• Lots and lots of caveats
      • Requires only a single vCenter server instance.
    • Disadvantages of SRM
      • Typically higher RPO/RTO and vMSC
      • Workload mobility is always disruptive (requires reboot)
      • Requires at least (2) vCenter Server instances
      • Operational overhead from managing protection groups and protection plans.
        • Have to place VM’s on data stores, etc. based on dependencies, etc.
    • Disadvantages of vMSC
      • Greater physical networking complexity due to stretched Layer 2 connectivity requirement
      • Greater cost resulting from higher-end networking equipment, more bandwidth, active/active storage solution.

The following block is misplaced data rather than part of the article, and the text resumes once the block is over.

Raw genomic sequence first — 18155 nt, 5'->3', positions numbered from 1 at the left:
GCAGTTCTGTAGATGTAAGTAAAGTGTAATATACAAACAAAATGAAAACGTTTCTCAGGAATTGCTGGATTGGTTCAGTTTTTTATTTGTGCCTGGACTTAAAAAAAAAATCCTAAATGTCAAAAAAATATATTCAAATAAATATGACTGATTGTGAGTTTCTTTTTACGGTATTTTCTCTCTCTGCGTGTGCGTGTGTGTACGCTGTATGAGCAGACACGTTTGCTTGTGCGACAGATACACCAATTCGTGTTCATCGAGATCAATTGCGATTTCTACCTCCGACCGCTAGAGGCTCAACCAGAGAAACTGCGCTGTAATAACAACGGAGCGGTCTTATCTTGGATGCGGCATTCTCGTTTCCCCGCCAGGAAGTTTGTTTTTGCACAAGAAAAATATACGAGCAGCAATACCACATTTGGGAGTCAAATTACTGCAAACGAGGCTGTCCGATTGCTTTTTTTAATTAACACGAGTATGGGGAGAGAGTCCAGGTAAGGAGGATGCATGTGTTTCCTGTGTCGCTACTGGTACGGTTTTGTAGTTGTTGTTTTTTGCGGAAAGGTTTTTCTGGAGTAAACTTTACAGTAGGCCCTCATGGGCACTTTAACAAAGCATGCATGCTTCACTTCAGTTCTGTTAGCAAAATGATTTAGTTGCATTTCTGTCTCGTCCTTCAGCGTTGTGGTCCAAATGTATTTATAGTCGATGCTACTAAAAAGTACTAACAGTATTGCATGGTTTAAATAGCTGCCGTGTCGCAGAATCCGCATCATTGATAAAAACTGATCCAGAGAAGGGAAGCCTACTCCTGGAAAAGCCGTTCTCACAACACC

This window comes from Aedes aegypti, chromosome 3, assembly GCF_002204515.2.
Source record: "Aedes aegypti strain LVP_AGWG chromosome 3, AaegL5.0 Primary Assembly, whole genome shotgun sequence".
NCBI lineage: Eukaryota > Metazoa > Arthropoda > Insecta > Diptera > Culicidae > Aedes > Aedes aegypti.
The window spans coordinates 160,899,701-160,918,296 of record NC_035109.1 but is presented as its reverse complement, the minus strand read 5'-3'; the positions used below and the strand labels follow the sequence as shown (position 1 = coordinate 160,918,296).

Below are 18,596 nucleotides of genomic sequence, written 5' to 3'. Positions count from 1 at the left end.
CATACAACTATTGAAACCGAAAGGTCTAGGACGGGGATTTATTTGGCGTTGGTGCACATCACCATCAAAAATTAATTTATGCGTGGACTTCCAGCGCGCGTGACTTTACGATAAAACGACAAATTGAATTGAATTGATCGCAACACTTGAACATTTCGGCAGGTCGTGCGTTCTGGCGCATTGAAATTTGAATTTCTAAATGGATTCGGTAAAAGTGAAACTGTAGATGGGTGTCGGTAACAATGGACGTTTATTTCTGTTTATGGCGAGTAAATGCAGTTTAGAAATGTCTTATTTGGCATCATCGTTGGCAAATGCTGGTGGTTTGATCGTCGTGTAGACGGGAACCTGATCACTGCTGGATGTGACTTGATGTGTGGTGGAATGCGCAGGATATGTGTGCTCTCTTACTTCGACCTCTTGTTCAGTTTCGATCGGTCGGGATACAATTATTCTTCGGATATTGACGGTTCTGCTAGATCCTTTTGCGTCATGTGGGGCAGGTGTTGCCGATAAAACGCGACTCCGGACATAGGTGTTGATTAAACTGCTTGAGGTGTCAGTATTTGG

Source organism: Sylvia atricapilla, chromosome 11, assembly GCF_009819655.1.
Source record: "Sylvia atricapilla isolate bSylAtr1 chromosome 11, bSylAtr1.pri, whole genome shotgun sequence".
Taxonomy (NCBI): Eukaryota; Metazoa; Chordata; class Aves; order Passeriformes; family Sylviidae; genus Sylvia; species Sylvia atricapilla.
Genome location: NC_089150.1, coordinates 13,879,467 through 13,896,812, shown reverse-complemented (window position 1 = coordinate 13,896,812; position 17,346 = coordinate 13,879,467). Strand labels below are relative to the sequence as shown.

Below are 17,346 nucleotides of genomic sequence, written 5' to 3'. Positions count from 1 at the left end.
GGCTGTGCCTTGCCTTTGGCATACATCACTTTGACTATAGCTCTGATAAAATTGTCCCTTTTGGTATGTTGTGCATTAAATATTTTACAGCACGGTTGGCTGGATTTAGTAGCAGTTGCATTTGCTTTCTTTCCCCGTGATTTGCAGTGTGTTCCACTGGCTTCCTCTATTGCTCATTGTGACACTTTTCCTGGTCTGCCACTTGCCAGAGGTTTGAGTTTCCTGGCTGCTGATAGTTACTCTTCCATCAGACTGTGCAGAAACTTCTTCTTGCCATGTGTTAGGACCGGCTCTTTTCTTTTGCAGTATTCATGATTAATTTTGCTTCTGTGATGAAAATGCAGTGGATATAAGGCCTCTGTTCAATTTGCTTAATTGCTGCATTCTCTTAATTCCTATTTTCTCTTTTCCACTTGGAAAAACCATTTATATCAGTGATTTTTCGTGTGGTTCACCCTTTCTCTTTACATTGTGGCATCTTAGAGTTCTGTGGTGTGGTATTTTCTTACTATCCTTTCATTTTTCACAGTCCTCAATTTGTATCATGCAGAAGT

• No ability to test workload mobility – this matters – can’t test a vMotion…just try it and see what happens
      • Operational overhead from management of DRS host affinity groups.
      • Supports only a single vCenter server instance.
    • What about a mixed architecture?
      • It can be done, but it has its own design considerations.
      • For any given workload, it’s an “either/or” situation.
      • Varrow has done this — not sure how many other partners actually have.
  • Part 2: Building Stretched Clusters – First time ever presented.
    • vSphere Recommendations
      • Use vSphere 5 – eliminates some HA limitations (eliminates primaries and secondaries), introduces the vMSC HCL category.
      • Use vSphere DRS host affinity groups – can mimic site awareness, use PowerCLI to address manageability concerns, use “should” rules rather than “must” rules.